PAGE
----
Our Course object will use the standard Name field, and a custom text field called Course Stamp Id, which will contain a specific identification number, associated with a specific Snowshoe stamp. This Course Stamp Id field is how we'll eventually make the connection between the stamp touched to the screen and the specific course a user has completed.

We'll need a Visualforce page for the “front end” of our training app to present our list of fake courses, and the button to get to the “stamp” page. This stamp page will be another VF page, this time with a controller implementing a remote action method, used to verify the authenticity of a touched stamp. Finally, we'll have a nice “My Completed Courses” VF page and controller to show our successful stamp actions (and the resulting Course Complete records).

Let's look at the meat of the application, the VF stamp page (using @joshbirk”˜s awesome OneStarter UI helper):

<apex:page showHeader="false" sidebar="false" controller="TrainingCheckinCtrl" docType="html-5.0" applyBodyTag="false" applyHtmlTag="false" >
<html>
    <head>
        <title></title>
		<meta name="viewport" content="width=device-width; initial-scale=1.0; maximum-scale=1.0;"/>
        <meta http-equiv="Content-Type" content="text/html; charset=UTF-8"/>
    </head>
    <body>
        <div id="background" style="padding-top:70px;text-align:center;">
        	<img src="http://upload.wikimedia.org/wikipedia/en/thumb/7/7e/Oldacmelogo.png/200px-Oldacmelogo.png"/><br /><br/>
        	<span style="font-size:22px;">Present your phone to the instructor<br/>to confirm training attendence.</span>
        </div><!--Replace this div with whatever you want-->
        <div id="result" style="display:none; padding-top:70px;text-align:center;"><span  style="font-size:22px;" id="resultText"></span></div>
    </body>
    <script src="//ajax.googleapis.com/ajax/libs/jquery/1.10.2/jquery.min.js"></script>
    <script type="text/javascript" src="{!URLFOR($Resource.Snowshow, 'touchy.js')}"></script>
    <script type="text/javascript" src="{!URLFOR($Resource.Snowshow, 'sss.client.js')}"></script>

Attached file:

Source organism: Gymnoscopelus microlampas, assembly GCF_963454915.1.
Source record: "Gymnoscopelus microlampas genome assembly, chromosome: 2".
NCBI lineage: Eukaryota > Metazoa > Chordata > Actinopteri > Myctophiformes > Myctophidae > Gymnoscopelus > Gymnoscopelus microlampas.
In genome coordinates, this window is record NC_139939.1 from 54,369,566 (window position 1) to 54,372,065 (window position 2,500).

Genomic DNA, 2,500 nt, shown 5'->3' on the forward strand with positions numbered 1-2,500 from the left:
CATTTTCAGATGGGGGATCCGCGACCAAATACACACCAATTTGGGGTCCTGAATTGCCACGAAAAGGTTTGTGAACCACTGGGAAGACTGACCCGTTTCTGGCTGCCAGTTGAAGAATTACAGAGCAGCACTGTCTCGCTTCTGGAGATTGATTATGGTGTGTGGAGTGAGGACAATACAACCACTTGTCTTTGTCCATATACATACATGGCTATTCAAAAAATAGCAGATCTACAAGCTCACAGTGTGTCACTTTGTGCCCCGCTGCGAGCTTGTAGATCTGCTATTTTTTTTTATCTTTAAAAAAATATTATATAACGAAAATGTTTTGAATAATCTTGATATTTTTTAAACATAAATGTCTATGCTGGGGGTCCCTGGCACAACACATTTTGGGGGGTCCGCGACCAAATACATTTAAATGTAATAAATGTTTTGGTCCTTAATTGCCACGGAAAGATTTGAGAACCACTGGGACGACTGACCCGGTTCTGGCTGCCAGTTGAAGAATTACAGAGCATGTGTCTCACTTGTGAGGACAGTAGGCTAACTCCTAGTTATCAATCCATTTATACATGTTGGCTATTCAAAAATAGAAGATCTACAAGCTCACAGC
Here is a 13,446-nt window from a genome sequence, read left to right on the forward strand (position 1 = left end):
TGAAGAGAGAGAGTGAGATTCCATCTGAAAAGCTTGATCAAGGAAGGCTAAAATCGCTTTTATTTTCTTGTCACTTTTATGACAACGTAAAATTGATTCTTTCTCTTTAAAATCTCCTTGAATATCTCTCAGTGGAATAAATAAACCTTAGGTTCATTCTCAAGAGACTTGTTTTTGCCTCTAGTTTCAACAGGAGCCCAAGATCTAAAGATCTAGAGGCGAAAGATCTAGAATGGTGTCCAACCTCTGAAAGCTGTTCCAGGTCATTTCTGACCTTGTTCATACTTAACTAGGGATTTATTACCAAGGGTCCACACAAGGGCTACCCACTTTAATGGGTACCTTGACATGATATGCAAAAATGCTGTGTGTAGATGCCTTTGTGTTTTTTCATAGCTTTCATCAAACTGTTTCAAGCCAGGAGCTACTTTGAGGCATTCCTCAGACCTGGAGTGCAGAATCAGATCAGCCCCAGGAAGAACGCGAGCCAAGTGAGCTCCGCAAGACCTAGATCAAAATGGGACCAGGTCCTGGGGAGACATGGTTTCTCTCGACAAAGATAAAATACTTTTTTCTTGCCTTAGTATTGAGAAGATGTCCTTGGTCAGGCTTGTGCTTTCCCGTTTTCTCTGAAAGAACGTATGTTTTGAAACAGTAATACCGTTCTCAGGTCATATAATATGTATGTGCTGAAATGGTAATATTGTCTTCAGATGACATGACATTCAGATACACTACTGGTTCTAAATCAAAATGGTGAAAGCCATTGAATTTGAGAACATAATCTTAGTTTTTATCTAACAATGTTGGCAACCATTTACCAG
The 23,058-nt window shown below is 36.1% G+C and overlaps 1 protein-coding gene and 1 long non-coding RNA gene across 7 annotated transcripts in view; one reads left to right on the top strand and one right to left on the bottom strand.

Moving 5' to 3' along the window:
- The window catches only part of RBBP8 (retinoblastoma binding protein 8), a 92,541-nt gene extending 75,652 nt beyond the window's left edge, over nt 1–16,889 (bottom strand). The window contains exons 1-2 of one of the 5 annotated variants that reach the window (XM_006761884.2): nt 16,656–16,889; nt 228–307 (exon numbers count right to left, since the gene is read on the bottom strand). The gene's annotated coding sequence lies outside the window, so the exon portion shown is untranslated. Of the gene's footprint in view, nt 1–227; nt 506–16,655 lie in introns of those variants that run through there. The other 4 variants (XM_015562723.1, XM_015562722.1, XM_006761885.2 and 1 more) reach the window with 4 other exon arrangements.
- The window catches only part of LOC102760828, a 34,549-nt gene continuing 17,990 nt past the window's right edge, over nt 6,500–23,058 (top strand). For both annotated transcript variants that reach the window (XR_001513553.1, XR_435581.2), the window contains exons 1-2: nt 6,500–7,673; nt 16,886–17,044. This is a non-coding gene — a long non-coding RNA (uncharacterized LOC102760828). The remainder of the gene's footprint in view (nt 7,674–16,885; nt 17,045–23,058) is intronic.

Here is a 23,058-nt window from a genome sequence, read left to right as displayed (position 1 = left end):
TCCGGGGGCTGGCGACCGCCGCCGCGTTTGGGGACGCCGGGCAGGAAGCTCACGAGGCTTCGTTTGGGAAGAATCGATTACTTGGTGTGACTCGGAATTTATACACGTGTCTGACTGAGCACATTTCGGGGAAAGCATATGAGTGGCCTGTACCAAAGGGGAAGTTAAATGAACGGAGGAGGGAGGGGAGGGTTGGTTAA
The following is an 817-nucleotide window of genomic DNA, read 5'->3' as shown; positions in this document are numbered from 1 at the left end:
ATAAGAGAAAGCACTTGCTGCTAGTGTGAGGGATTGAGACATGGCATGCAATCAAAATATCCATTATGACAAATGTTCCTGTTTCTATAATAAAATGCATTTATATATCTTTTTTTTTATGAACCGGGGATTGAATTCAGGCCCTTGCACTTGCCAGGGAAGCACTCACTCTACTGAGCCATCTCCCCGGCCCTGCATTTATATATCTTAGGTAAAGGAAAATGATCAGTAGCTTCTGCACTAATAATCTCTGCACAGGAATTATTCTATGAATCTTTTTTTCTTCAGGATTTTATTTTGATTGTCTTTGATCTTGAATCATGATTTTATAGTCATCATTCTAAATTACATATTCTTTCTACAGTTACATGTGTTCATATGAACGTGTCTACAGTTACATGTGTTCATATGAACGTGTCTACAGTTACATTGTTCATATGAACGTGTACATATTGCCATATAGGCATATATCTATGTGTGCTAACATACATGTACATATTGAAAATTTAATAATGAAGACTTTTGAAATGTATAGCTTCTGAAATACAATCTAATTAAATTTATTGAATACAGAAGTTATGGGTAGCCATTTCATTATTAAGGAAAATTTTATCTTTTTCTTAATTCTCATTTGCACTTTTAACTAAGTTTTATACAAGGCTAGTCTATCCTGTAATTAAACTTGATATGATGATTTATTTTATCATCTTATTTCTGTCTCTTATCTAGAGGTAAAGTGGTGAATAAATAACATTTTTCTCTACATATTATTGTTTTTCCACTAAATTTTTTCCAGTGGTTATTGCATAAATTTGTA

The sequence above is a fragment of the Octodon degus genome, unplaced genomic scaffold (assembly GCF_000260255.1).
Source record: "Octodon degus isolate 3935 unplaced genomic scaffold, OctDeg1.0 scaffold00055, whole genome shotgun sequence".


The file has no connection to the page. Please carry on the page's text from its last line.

<script type="text/javascript" src="{!URLFOR($Resource.Snowshow, 'sss.util.js')}"></script>
<script type="text/javascript" src="{!URLFOR($Resource.Snowshow, 'jquery.json-2.4.min.js')}"></script>
<script>
var body = document.getElementsByTagName("body")[0];
var errorStart;
var errorTime = 0;
var insufficientCount = 0;
var touchDone = false;
var timeouts={};
var errorURL ="/apex/StampError";//set this to a URL you want to direct to for incompatible devices
var submitted=false;
var snd=new Audio('{!URLFOR($Resource.CourseAlert)}');
 
Touchy(body, {
// SnowShoe-provided javascript removed for brevity
 
    five: function (hand, finger1, finger2, finger3, finger4, finger5) {
        hand.on('start', function (points) {
            if (!submitted) {
            	snd.play();
            	submitted=true;
	            data=[];
	            for(x in points){
	                data[x] = [points[x]["x"], points[x]["y"]];
	            }
 
			 	TrainingCheckinCtrl.verifyTouch(sss.util.base64.encode($.toJSON(data)), function(result, event){
			 		if (event.status) {
	          			$("#background").hide();
	          			if (result.success)
		          			$("#resultText").html('You have attended '+result.success);
		          		else
		          			$("#resultText").html('These was an error: '+result.error);
	          			$("#result").show();
			 		}
			 	});
            }
        });
    },
 
    any:function(hand, finger){
        finger.on('start', function(){
           incrementCount();
        });
 
    }
 
});
</script>
</html>
 
</apex:page>